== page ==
Luka Dončić doesn’t like what happened this season, just as none of the Mavericks do.

He’s a proud warrior and missing the playoffs doesn’t sit well with his competitive DNA.

At times like this, he should consult with perhaps the only other person in Dallas who can relate to what the new face of the Mavericks’ franchise is dealing with:

The old face of the franchise.

Dirk Nowitzki has been where Luka is. He’s experienced really rough times and embarrassing moments. You lose as the No. 1 seed in the playoffs to the No. 8 seed led by your former coach, you get embarrassed. Maybe even more than when you miss the playoffs altogether after a magical run to the Western Conference finals last season, which is what happened to Luka and the Mavericks this season.

If anybody can understand a young man’s frustrations, it’s an older man whose gone through the same thing.

We can only imagine what Dirk would say, but it would probably be something like: glory earned is way better than glory chased. Nowitzki had chances to leave Dallas and never did. And it took 13 often-painful seasons before he and Jason Kidd, Jason Terry and friends took home the championship in 2011.

Of course, Dončić is his own man. He’s got to do what’s best for himself and his loved ones.

But he had a great deal of positive vibes for the Mavericks as he greeted the media for the last time in the 2022-23 season after Sunday’s loss to San Antonio, which put a lid on a disappointing 38-44 season.

As he prepared to begin a longer-than-expected offseason, the Mavericks’ superstar point guard said he’s happy in Dallas and looks forward to making amends next season and beyond.

Yes, this season was frustrating. Losing usually is. But . . .

“I’m happy here,” Dončić said. “There’s nothing to worry (about). That’s normal (frustration over losing).”

That said, he knows this team needs two things that might sound like they are counter to each other: changes and time.

“Some things got to change you know, for sure,” he said. “Last year, we went to the Western Conference finals. We were having fun. I always talk about the chemistry we had. It was great. But some things got to change, for sure.”

But one of the things that he doesn’t think needs changing is his pairing with Kyrie Irving. That’s where the time comes in.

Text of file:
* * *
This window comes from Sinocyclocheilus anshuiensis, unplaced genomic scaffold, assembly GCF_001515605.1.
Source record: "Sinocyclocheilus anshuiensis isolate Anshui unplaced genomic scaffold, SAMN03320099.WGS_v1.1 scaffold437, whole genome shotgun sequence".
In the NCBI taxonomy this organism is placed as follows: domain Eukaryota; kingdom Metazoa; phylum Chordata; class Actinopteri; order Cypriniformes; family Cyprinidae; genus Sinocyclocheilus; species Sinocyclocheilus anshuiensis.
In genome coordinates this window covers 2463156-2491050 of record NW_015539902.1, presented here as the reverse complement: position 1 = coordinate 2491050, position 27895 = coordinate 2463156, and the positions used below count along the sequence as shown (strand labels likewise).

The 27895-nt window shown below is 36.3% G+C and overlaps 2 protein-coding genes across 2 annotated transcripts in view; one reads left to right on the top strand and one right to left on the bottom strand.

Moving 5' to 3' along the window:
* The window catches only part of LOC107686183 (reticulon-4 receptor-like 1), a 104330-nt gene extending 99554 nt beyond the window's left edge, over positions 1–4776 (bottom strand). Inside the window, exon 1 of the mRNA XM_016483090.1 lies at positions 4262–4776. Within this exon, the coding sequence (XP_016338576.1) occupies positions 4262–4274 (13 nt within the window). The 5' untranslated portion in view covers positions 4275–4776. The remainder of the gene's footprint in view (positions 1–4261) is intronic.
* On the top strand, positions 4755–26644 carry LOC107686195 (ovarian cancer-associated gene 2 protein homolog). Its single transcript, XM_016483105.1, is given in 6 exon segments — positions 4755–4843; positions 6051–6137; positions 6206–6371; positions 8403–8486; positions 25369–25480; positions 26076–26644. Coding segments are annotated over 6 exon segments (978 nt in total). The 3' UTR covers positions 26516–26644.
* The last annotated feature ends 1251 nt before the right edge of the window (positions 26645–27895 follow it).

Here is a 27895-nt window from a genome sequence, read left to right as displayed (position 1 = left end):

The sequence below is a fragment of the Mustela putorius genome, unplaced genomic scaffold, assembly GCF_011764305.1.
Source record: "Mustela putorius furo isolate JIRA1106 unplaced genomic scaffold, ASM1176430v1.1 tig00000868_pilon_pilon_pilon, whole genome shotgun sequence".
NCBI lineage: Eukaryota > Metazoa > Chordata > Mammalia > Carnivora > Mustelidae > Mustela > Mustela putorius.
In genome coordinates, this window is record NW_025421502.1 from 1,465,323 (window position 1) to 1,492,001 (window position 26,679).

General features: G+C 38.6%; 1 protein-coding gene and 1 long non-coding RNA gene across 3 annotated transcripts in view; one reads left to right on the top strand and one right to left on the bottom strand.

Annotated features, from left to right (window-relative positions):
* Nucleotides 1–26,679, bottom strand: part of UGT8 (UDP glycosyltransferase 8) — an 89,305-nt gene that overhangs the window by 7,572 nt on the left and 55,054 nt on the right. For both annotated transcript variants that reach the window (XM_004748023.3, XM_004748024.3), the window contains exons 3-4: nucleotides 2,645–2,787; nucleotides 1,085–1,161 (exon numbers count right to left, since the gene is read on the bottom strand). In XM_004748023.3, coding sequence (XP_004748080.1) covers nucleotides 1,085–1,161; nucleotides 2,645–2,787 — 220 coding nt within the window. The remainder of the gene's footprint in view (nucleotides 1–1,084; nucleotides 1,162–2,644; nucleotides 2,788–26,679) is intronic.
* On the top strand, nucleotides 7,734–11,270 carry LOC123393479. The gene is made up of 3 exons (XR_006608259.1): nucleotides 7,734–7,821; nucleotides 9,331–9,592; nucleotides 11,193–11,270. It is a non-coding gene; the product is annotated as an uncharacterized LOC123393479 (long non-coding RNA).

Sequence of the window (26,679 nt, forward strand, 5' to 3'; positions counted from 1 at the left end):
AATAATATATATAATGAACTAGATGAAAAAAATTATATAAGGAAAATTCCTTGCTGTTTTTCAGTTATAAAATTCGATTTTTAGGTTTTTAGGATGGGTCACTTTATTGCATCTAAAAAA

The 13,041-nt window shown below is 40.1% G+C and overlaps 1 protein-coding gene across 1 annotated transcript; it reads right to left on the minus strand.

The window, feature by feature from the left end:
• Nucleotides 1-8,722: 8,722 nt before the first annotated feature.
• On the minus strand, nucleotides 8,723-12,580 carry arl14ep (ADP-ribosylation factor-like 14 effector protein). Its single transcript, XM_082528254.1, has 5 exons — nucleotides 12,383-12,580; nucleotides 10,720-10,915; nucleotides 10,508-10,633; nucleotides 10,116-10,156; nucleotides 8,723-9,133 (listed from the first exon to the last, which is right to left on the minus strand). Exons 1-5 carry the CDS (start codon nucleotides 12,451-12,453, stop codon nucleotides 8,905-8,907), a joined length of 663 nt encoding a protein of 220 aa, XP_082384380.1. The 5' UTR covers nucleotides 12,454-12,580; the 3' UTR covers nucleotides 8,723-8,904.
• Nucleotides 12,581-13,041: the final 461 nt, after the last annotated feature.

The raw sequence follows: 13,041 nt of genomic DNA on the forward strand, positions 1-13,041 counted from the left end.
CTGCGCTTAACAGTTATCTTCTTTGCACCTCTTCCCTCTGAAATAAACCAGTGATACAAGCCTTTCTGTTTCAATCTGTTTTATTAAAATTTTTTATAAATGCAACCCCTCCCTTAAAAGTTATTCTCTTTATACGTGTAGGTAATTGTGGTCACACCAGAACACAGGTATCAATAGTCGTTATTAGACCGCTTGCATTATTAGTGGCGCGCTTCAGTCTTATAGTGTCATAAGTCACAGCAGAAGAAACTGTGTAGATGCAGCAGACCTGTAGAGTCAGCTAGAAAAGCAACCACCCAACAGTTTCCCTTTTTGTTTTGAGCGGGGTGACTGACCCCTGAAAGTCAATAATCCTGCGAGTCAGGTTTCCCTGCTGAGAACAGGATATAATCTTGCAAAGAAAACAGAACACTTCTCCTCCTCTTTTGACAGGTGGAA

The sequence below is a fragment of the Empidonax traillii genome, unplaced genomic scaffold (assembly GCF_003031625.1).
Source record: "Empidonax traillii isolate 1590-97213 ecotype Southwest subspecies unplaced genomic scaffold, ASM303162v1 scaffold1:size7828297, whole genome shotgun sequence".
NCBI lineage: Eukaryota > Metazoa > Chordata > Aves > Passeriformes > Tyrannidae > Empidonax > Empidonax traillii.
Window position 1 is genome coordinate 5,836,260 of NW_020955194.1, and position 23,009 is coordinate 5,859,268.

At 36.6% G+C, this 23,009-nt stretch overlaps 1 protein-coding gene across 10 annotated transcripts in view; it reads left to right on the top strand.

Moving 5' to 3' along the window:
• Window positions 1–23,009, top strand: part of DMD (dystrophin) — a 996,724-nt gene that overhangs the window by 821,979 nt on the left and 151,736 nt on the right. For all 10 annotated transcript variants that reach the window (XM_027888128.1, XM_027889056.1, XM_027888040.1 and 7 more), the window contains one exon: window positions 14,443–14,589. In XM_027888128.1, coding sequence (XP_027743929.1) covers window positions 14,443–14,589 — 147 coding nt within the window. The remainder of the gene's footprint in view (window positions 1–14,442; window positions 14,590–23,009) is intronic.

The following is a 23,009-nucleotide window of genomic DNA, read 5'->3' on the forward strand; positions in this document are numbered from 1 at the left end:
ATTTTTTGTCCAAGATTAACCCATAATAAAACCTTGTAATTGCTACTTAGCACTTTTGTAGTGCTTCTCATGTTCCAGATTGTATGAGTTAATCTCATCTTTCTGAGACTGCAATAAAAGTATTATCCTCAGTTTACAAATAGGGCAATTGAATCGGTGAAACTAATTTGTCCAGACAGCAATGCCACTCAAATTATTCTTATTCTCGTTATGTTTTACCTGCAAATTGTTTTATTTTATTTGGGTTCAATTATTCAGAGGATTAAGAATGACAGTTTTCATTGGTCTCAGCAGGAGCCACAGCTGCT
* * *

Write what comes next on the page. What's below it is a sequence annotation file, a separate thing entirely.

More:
The evidence for those two growing into a monstrous tandem in the future was lacking in the two-month trial after Irving was acquired in a trade from Brooklyn.

But Luka, for one, is excited about what’s ahead.

“I wish we can continue that,” he said. “Chemistry, leadership, it’s not going to happen in a day or a week, but I would like to, yeah. I think it’s a great fit. Obviously people are going to say no, look at the results we’re having.

“But like I said, chemistry, relationships take time. And I wish he can still be here. He’s a great player. He just wants peace. And a great person.”

Dončić isn’t the only one who believes when you have a talent like Irving, you don’t take it for granted. He will be a free agent this summer and the Mavericks have stated that their top priority is retaining the 6-2 guard.

“Luka said it best: it takes time,” said Tim Hardaway Jr., who has seen and been a part of his fair share of big trades. “It takes time to get that chemistry on and off the floor. Stuff doesn’t just work overnight, for many.

“Kai was a great (in the) locker room, a great guy, a great teammate. He did an absolute tremendous job of encouraging us while we were on the floor with him to go out there and play hard, be aggressive. And we followed. It’s going to take time, like Luka said. Things aren’t going to work overnight.”

The Mavericks were 31-26 when they won the first two games after Irving joined the team. Luka did not play in those games. They would close the season 7-18 with both Irving and Dončić missing several games.

It was another example of how midseason trades do not work out like microwave popcorn.

But the seeds have to be planted before you can harvest the good stuff.

“He likes it here,” coach Jason Kidd said of Irving. “(Everyone) will talk about the record. There are other participants. Let’s put everybody in that fish bowl, not just those two (stars).

“But I think he’s excited to be here and excited to work with Luka. He believes we have a chance to win. This is a big summer, not just for us as Mavs, but for Kai. He’s going to be a free agent. Everything we’ve done is to show this is a great city, a great organization and now it’s time to continue that process of winning a championship.”

And nobody would like that more than Dončić, who will get a break thanks to missing the playoffs before playing for the Slovenian national team this summer.

He is coming off his best statistical season: 32.4 points, 8.6 rebounds, 8 assists per game. But those numbers are hollow to him.

“It’s bad,” Dončić said of his season. “We didn’t make the playoffs, so it’s really bad. Individidual (stats) don’t mean nothing if you can’t have team success.

“We’re not even in the playoffs.”

With that he arose from his end-of-season interview, saying: “See you next year.”

Twitter: @ESefko

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